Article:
Saturday, November 02, 2019

Your life is not your own

You are not your own; you were bought at a price (1 Cor 6:19-20). 

1. Scripture says nothing directly about the permissibility or impermissibility of suicide, so evangelicals fall back on inferences from general biblical principles and cautionary tales in Scripture. 

1 Cor 6:19-20 is cited as an indirect prooftext to show that suicide is intrinsically wrong. I'll get to that in a moment.

My own position is that suicide is a special case of taking human life in general, like other special cases of taking human life. Taking human life is generally wrong, but there are exceptions, like executing a murderer or killing a sniper to save the school children. 

By the same token, I think suicide is prima-facie wrong, but there are situations where that's overridden. Take the soldier who throws himself on a grenade to shield his comrades from being killed or maimed. That's altruistic suicide.

If you think suicide is intrinsically wrong, you might be conflicted about that example. Presumably, you think what the soldier did was noble. You don't wish to condemn him. So you might try to classify his action as something else. But I think that's special pleading. The only reason to classify it as something else is if you think suicide is necessarily wrong.

If, on the other hand, you think suicide is contingently wrong, then circumstances determine the morality or immorality of that action. BTW, I'm not saying circumstances determine the morality or immorality of every action. Some actions are intrinsically wrong. They can't be justified by good results or the avoidance of bad results.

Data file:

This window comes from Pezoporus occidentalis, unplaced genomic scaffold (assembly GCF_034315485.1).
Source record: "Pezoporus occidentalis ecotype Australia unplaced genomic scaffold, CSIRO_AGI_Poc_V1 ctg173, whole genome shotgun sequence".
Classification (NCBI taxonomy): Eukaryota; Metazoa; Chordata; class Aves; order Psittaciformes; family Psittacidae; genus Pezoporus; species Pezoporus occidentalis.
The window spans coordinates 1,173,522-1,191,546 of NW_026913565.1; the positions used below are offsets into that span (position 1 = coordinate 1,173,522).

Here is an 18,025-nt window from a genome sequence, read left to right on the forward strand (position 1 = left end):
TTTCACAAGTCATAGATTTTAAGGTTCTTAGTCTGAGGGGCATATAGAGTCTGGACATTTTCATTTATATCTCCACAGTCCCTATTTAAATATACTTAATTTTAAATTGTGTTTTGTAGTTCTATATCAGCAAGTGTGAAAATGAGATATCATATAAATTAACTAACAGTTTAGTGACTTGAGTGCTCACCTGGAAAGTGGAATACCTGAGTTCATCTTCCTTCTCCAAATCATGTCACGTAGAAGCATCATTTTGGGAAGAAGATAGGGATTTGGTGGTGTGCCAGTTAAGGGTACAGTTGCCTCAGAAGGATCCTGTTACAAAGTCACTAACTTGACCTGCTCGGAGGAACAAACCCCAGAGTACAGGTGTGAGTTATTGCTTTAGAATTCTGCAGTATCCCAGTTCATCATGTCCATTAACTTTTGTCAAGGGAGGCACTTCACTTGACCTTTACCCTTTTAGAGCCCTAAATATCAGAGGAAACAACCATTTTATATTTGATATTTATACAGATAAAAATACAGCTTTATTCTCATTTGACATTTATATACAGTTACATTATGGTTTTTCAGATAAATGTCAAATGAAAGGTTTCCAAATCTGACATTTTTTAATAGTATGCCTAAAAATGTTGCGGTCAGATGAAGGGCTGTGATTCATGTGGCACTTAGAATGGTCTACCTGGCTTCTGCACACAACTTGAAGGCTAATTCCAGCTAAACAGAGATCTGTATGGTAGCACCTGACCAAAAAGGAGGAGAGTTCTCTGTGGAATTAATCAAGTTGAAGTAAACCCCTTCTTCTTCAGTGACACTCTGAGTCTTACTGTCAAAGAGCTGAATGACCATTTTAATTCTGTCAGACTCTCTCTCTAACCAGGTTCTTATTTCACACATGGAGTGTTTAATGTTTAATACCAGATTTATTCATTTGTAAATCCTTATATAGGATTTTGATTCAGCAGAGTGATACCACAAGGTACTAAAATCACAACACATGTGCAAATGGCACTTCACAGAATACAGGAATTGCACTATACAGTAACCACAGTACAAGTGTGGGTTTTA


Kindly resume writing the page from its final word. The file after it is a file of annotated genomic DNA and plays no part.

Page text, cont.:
2. Back to the prooftext. It lays out a general principle that's germane to suicide (among other things). But does it make suicide inherently wrong?

St. Paul himself had a high-risk lifestyle. When he was initially put on trial he had a chance to get off on a technicality. But instead he appealed to Caesar because he wanted to witness to the Roman higher echelon. He deliberately endangered his life when he had an out. And, indeed, he died a martyr. 

The problem with the appeal to 1 Cor 6:19-20 to prove that suicide is always wrong is that it fails to distinguish between putting yourself in harm's way and putting others in harm's way. There are situations where it's permissible or obligatory to endanger yourself to save another or others but impermissible to endanger others. That despite situations where both of belong to God, you were bought with a price. 

Suppose a man and a woman are waiting for an elevator when they're approached by gang members. In one scenario, the man rushes into the elevator, but pushes the woman away, to make his escape while they direct their attention at the hapless woman. In another scenario, he pushes the woman into the elevator and confronts the gang, even though he's outnumbered and bound to lose–to buy her time to escape.

Even if, in both cases, their life is not their own, there's still a moral difference between risky heroism and risking the life of another. So the general principle is too indiscriminate to rule out suicide regardless of the circumstances.